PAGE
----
A post shared by EAS Myoplex (@easmyoplex) on Mar 12, 2017 at 5:45pm PDT


Floor Press

The floor press, which can be done with bars or dumbbells, is a bench press variation that has a lifter assume a lying start on the floor. By perfuming the press on the floor vs the bench, the range of motion is decreased, placing a much greater load on the triceps and chest. This partial bench press movement can be beneficial for added muscular hypertrophy to those muscle groups, lockout strength, or a variation to allow pressing with athletes who may have shoulder injuries or precautions.


Dumbbell Bench Press

In an earlier piece we discussed the dumbbell bench press and how it can be used to increase muscular development and performance for pressing athletes and general fitness. By training with dumbbells, you allow for greater range of motion (increases stimulus), unilateral development, and can better adjust the angles movement patterning to best fit every athlete’s anthropometric differences at the shoulder.

A post shared by Azrael (Jace) (@bigazrael) on Jun 10, 2017 at 12:37pm PDT


Push Up

While this is not a “bench press” variation, the ability to perform push ups is critical for bench press performance. Without the ability to support oneself on the push up can lead to injury and weakness in supported pressing pressing styles.


Fat Bar Bench Press

The fat Bar is a variation (either using Fat Gripz of fat bar) that can increase grip strength and stabilization of the arm and shoulder during the press. By doing so, less ability to compensate with excessive extension of the wrist (due to the fat grip) can lead to better elbow and shoulder joint function, increasing emphasis on the triceps and chest.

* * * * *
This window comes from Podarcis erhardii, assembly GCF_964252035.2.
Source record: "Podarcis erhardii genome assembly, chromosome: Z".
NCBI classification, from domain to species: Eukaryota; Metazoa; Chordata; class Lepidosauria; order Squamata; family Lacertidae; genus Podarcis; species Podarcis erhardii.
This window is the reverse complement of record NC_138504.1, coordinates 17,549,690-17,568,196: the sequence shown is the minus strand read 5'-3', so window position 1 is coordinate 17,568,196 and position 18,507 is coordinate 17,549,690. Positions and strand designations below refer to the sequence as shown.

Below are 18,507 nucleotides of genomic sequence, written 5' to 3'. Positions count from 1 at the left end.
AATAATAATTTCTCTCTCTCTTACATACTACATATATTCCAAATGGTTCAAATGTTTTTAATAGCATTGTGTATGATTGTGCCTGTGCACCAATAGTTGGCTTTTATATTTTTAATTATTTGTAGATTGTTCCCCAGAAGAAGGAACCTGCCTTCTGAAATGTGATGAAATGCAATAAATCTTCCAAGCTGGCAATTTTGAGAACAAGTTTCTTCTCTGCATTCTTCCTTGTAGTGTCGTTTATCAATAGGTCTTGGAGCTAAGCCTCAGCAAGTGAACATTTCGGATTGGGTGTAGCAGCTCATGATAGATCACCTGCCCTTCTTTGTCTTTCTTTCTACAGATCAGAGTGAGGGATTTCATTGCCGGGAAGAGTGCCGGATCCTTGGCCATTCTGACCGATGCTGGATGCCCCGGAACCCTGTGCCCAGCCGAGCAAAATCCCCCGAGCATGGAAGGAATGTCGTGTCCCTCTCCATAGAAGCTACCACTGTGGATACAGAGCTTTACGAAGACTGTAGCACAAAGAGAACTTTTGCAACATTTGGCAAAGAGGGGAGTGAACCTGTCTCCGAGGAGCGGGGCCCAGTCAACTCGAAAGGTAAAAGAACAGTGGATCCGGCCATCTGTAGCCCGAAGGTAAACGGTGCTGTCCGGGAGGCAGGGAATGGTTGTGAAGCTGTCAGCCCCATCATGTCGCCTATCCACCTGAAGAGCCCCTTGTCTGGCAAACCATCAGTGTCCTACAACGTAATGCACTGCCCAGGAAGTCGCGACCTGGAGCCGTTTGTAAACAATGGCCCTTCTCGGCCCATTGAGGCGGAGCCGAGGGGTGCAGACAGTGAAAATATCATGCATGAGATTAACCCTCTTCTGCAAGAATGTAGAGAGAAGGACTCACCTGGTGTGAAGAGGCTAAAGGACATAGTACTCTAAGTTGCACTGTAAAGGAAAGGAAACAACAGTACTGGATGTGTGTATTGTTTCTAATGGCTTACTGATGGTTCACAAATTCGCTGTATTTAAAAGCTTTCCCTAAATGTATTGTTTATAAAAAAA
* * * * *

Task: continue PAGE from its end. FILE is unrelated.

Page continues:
A post shared by Scotty Hatlevig (@teamhatlevig) on May 21, 2015 at 5:20pm PDT


Swiss Bar Bench Press

This pressing style has a lifter use a Swiss bar to perform the movement, which differs the angle of the hands on the bar (and width). By doing so, the stress on the shoulder is decreased, with a large increase in triceps and pectoral development. Similar to the floor press, this can be used for strength and hypertrophy specific to those groups, lockout performance, and precautionary measures for those with shoulder concerns.

A post shared by David Buck (@buckceps) on Jun 6, 2017 at 9:49pm PDT


Pin Press

The pin press (also very similar is the board press) can be done to increase strength at a specific sticking point throughout the bench press range of motion. Similar benefits to the floor press or the rack pull for deadlifting, this movement can be done to address weakness in certain ranges, add hypertrophy and stress to particular muscle groups, and even limit movements for cautious athletes with injuries or special considerations.


Want a Bigger Bench?

Take a look at some of our top content to improve your mobility, strength, and overall muscular development specifically for a bigger and stronger bench press!